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**Dual Resonant Solid State Tesla coils / Re: Gate Resistor Calculation **

« **on:**May 12, 2019, 05:41:02 PM »

I will venture an answer to this...

The purpose of the gate resistor is to suppress oscillations of the series LC circuit formed by the IGBT gate capacitor about 3000 pF for the IGBT you have chosen) and the inductance of the connection to the gate. This is one reason why the connection to the gate should be kept as short as possible, and the signal is carried to the gate using a transmission line of some sort, for example, a twisted pair of a cat 5 cable which has a characteristic impedance of about 100 ohms. Many gate drive transformers already use cat 5 twisted pairs so this is convenient. The gate is a load on this transmission line that is very much like a short circuit being a large value capacitor, and the capacitor formed by the two conductors of the transmission line adds only a little extra capacitance to this. If the gate resistor resistance is too large, the RC circuit formed by the gate resistor and the gate itself has a rise time that is lengthened and therefore slows down the transition of the gate. If it is too small, you get the oscillations. So for example, lets say you have 3 cm of trace which has a inductance of perhaps 20 nH. The impedance of the LC circuit formed by the trace and the gate is sqrt[20 nH/3000 pF]=3 ohms. To critically damp this LC circuit, you would use a 3 ohm resistor. This would result in a RC time constant of (3 ohms)(3000 pF)=9 ns. This does not increase the transition time of the gate that much. Typically you err a little on the side of a higher resistance, so that 5 ohms is a typical series resistor value. The value of the resistor is not that critical because in practice it is difficult to measure some of these quantities in-circuit.

Dan

The purpose of the gate resistor is to suppress oscillations of the series LC circuit formed by the IGBT gate capacitor about 3000 pF for the IGBT you have chosen) and the inductance of the connection to the gate. This is one reason why the connection to the gate should be kept as short as possible, and the signal is carried to the gate using a transmission line of some sort, for example, a twisted pair of a cat 5 cable which has a characteristic impedance of about 100 ohms. Many gate drive transformers already use cat 5 twisted pairs so this is convenient. The gate is a load on this transmission line that is very much like a short circuit being a large value capacitor, and the capacitor formed by the two conductors of the transmission line adds only a little extra capacitance to this. If the gate resistor resistance is too large, the RC circuit formed by the gate resistor and the gate itself has a rise time that is lengthened and therefore slows down the transition of the gate. If it is too small, you get the oscillations. So for example, lets say you have 3 cm of trace which has a inductance of perhaps 20 nH. The impedance of the LC circuit formed by the trace and the gate is sqrt[20 nH/3000 pF]=3 ohms. To critically damp this LC circuit, you would use a 3 ohm resistor. This would result in a RC time constant of (3 ohms)(3000 pF)=9 ns. This does not increase the transition time of the gate that much. Typically you err a little on the side of a higher resistance, so that 5 ohms is a typical series resistor value. The value of the resistor is not that critical because in practice it is difficult to measure some of these quantities in-circuit.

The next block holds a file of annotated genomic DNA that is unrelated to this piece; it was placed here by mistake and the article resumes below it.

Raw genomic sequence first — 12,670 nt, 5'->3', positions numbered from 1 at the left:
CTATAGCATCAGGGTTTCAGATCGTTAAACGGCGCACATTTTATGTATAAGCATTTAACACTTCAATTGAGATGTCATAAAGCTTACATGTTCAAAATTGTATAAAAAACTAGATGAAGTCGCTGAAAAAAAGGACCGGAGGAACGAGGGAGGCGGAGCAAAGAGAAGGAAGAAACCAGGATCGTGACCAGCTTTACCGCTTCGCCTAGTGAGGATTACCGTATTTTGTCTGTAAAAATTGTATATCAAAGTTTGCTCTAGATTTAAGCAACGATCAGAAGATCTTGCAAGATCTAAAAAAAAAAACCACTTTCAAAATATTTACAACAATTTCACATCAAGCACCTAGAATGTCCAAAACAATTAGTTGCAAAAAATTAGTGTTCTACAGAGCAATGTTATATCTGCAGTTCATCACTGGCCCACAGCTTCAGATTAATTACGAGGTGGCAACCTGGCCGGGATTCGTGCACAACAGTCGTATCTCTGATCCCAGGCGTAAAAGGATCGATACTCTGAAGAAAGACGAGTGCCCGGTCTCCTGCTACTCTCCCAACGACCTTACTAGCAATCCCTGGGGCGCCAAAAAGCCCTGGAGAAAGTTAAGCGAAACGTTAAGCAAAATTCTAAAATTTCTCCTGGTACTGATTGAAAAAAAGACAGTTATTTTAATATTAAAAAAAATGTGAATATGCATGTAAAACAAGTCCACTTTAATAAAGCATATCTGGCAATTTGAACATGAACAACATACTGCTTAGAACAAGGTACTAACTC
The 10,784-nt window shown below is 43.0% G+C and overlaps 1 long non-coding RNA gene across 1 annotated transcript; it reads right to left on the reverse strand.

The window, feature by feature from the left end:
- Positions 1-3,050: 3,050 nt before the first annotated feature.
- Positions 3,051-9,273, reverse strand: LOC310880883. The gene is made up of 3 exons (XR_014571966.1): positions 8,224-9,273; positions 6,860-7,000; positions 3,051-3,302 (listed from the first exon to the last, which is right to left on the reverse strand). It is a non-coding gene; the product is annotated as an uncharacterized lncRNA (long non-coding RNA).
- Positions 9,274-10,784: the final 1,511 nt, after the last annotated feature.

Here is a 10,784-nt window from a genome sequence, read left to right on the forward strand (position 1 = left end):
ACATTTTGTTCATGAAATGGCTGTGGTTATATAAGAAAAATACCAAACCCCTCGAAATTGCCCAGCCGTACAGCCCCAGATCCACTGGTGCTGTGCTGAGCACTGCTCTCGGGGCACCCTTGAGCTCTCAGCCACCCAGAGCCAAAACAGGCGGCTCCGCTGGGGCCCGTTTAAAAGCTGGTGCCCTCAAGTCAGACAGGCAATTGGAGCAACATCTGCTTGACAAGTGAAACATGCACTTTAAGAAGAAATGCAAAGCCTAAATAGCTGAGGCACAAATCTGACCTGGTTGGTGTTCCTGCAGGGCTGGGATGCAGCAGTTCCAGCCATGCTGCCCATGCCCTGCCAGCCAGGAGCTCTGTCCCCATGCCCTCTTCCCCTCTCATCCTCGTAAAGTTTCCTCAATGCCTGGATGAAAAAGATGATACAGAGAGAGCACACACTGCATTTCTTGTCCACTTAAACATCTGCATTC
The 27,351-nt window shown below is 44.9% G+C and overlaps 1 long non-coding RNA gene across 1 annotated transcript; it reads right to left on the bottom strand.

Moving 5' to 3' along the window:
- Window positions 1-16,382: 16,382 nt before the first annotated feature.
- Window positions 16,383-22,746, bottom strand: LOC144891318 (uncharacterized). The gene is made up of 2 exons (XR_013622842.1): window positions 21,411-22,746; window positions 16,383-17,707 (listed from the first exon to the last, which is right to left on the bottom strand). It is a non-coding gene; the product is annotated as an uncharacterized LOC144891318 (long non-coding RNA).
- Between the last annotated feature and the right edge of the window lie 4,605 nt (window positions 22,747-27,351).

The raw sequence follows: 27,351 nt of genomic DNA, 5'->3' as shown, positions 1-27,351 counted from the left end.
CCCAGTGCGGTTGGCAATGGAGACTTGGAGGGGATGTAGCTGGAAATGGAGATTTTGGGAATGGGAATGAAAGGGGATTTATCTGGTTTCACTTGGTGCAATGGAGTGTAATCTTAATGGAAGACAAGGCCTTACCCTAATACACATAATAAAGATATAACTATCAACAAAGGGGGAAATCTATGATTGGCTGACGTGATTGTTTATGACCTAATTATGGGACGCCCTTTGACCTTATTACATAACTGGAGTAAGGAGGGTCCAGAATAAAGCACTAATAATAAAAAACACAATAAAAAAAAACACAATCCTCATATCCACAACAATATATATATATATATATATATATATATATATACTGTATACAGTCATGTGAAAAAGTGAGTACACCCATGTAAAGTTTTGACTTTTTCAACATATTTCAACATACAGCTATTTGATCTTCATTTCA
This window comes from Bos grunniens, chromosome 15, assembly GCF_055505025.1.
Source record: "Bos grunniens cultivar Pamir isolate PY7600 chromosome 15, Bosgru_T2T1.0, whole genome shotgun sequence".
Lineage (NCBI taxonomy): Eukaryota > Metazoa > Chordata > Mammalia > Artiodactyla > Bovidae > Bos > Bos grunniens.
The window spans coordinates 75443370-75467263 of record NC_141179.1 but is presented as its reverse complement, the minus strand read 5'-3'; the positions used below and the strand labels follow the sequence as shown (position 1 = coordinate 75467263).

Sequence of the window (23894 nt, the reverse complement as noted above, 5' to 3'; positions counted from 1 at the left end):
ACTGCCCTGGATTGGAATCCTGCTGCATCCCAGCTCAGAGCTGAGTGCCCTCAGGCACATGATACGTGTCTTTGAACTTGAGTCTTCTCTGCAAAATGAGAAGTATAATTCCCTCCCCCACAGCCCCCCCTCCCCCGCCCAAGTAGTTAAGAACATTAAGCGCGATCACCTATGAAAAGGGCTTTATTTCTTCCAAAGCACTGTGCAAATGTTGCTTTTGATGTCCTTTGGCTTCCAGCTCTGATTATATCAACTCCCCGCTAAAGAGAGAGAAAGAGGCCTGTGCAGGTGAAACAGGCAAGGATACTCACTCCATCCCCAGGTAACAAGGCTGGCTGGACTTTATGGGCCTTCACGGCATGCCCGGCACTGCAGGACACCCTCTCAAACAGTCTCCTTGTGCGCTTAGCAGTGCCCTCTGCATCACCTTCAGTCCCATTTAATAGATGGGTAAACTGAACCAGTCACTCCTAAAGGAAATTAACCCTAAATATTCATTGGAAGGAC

Dan

Hi all I am new to the forum. I have built quite a few Spark gap style coils throughout the years and am now trying my hand at my first DRSSTC. I am going to use loneoceans UD2.7 c for the driver and his 80mm Full bridge board for the bridge. I will be using FGA60N65SMD for the igbt's. I am having trouble wrapping my head around calculating the gate resistors values. Could someone point me in the right direction to a good place to read up on this ? I tried using the calculator but I am at a loss as to how to figure out the maximum gate drive current the driver is capable of. Better stated what do I calculated it off of? My assumption is the current of the mosfets that drive the bridge and if so is it x1 since there is a gate resistor per igbt or total current x4?

Any help would be greatly appreciated. Thank you